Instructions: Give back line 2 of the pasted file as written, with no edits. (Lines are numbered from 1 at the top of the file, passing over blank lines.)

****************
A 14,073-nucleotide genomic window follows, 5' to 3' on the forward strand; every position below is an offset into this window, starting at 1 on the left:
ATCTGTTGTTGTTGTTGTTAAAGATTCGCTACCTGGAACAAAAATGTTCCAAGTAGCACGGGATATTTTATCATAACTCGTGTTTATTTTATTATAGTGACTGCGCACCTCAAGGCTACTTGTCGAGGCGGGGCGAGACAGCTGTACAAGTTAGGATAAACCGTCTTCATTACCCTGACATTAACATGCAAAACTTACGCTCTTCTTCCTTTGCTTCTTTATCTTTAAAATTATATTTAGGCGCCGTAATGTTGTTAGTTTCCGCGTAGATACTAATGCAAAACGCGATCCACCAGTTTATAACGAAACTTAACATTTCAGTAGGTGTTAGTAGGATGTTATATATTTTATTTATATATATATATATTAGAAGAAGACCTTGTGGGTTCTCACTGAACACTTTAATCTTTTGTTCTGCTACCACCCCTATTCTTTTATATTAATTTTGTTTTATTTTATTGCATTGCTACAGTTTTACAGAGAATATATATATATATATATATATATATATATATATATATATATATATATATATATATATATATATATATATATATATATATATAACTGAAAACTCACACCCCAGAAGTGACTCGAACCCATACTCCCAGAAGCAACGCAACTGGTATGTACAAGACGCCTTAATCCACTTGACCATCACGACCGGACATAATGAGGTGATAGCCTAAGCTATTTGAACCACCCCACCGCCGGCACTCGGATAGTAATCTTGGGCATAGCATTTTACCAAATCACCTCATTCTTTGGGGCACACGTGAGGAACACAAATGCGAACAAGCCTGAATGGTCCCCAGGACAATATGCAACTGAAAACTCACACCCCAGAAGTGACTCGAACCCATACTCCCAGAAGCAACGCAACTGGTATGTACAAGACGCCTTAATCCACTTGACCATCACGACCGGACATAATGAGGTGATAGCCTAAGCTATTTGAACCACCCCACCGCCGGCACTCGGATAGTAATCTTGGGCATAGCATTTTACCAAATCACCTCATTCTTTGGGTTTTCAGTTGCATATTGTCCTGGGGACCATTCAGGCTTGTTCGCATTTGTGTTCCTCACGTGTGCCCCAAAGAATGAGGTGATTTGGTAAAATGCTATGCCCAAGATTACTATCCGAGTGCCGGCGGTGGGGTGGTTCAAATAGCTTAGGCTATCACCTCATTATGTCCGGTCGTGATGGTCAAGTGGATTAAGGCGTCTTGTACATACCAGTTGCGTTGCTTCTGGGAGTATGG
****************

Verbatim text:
ATCTGTTGTTGTTGTTGTTAAAGATTCGCTACCTGGAACAAAAATGTTCCAAGTAGCACGGGATATTTTATCATAACTCGTGTTTATTTTATTATAGTGACTGCGCACCTCAAGGCTACTTGTCGAGGCGGGGCGAGACAGCTGTACAAGTTAGGATAAACCGTCTTCATTACCCTGACATTAACATGCAAAACTTACGCTCTTCTTCCTTTGCTTCTTTATCTTTAAAATTATATTTAGGCGCCGTAATGTTGTTAGTTTCCGCGTAGATACTAATGCAAAACGCGATCCACCAGTTTATAACGAAACTTAACATTTCAGTAGGTGTTAGTAGGATGTTATATATTTTATTTATATATATATATATTAGAAGAAGACCTTGTGGGTTCTCACTGAACACTTTAATCTTTTGTTCTGCTACCACCCCTATTCTTTTATATTAATTTTGTTTTATTTTATTGCATTGCTACAGTTTTACAGAGAATATATATATATATATATATATATATATATATATATATATATATATATATATATATATATATATATATATATATATATATATAACTGAAAACTCACACCCCAGAAGTGACTCGAACCCATACTCCCAGAAGCAACGCAACTGGTATGTACAAGACGCCTTAATCCACTTGACCATCACGACCGGACATAATGAGGTGATAGCCTAAGCTATTTGAACCACCCCACCGCCGGCACTCGGATAGTAATCTTGGGCATAGCATTTTACCAAATCACCTCATTCTTTGGGGCACACGTGAGGAACACAAATGCGAACAAGCCTGAATGGTCCCCAGGACAATATGCAACTGAAAACTCACACCCCAGAAGTGACTCGAACCCATACTCCCAGAAGCAACGCAACTGGTATGTACAAGACGCCTTAATCCACTTGACCATCACGACCGGACATAATGAGGTGATAGCCTAAGCTATTTGAACCACCCCACCGCCGGCACTCGGATAGTAATCTTGGGCATAGCATTTTACCAAATCACCTCATTCTTTGGGTTTTCAGTTGCATATTGTCCTGGGGACCATTCAGGCTTGTTCGCATTTGTGTTCCTCACGTGTGCCCCAAAGAATGAGGTGATTTGGTAAAATGCTATGCCCAAGATTACTATCCGAGTGCCGGCGGTGGGGTGGTTCAAATAGCTTAGGCTATCACCTCATTATGTCCGGTCGTGATGGTCAAGTGGATTAAGGCGTCTTGTACATACCAGTTGCGTTGCTTCTGGGAGTATGG